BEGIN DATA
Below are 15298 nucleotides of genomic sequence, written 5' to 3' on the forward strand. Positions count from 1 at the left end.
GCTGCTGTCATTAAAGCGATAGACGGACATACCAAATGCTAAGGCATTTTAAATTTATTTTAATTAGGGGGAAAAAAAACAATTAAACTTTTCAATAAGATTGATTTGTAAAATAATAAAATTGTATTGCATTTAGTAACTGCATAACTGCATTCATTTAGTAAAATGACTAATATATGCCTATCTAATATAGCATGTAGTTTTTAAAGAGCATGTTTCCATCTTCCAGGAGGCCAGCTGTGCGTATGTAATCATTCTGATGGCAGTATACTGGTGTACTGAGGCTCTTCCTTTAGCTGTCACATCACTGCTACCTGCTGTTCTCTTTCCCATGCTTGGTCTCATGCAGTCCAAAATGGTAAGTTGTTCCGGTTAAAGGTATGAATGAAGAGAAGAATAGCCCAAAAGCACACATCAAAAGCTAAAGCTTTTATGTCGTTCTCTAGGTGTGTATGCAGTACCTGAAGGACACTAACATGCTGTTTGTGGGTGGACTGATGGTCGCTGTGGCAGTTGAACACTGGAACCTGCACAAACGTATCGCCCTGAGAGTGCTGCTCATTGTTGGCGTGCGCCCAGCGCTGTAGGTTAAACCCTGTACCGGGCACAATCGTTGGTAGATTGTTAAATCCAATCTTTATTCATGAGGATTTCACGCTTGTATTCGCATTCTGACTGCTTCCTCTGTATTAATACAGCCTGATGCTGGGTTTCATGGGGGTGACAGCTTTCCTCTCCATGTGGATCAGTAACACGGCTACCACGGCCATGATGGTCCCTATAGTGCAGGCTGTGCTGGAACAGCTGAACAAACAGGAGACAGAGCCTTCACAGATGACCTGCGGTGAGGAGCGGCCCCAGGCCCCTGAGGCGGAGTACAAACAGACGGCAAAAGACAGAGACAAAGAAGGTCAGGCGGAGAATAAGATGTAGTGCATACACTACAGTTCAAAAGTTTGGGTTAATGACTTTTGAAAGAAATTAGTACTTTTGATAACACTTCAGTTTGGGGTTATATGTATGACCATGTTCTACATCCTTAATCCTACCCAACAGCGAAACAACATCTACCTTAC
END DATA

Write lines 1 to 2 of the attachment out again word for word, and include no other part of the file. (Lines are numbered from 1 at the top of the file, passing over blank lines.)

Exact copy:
Below are 15298 nucleotides of genomic sequence, written 5' to 3' on the forward strand. Positions count from 1 at the left end.
GCTGCTGTCATTAAAGCGATAGACGGACATACCAAATGCTAAGGCATTTTAAATTTATTTTAATTAGGGGGAAAAAAAACAATTAAACTTTTCAATAAGATTGATTTGTAAAATAATAAAATTGTATTGCATTTAGTAACTGCATAACTGCATTCATTTAGTAAAATGACTAATATATGCCTATCTAATATAGCATGTAGTTTTTAAAGAGCATGTTTCCATCTTCCAGGAGGCCAGCTGTGCGTATGTAATCATTCTGATGGCAGTATACTGGTGTACTGAGGCTCTTCCTTTAGCTGTCACATCACTGCTACCTGCTGTTCTCTTTCCCATGCTTGGTCTCATGCAGTCCAAAATGGTAAGTTGTTCCGGTTAAAGGTATGAATGAAGAGAAGAATAGCCCAAAAGCACACATCAAAAGCTAAAGCTTTTATGTCGTTCTCTAGGTGTGTATGCAGTACCTGAAGGACACTAACATGCTGTTTGTGGGTGGACTGATGGTCGCTGTGGCAGTTGAACACTGGAACCTGCACAAACGTATCGCCCTGAGAGTGCTGCTCATTGTTGGCGTGCGCCCAGCGCTGTAGGTTAAACCCTGTACCGGGCACAATCGTTGGTAGATTGTTAAATCCAATCTTTATTCATGAGGATTTCACGCTTGTATTCGCATTCTGACTGCTTCCTCTGTATTAATACAGCCTGATGCTGGGTTTCATGGGGGTGACAGCTTTCCTCTCCATGTGGATCAGTAACACGGCTACCACGGCCATGATGGTCCCTATAGTGCAGGCTGTGCTGGAACAGCTGAACAAACAGGAGACAGAGCCTTCACAGATGACCTGCGGTGAGGAGCGGCCCCAGGCCCCTGAGGCGGAGTACAAACAGACGGCAAAAGACAGAGACAAAGAAGGTCAGGCGGAGAATAAGATGTAGTGCATACACTACAGTTCAAAAGTTTGGGTTAATGACTTTTGAAAGAAATTAGTACTTTTGATAACACTTCAGTTTGGGGTTATATGTATGACCATGTTCTACATCCTTAATCCTACCCAACAGCGAAACAACATCTACCTTAC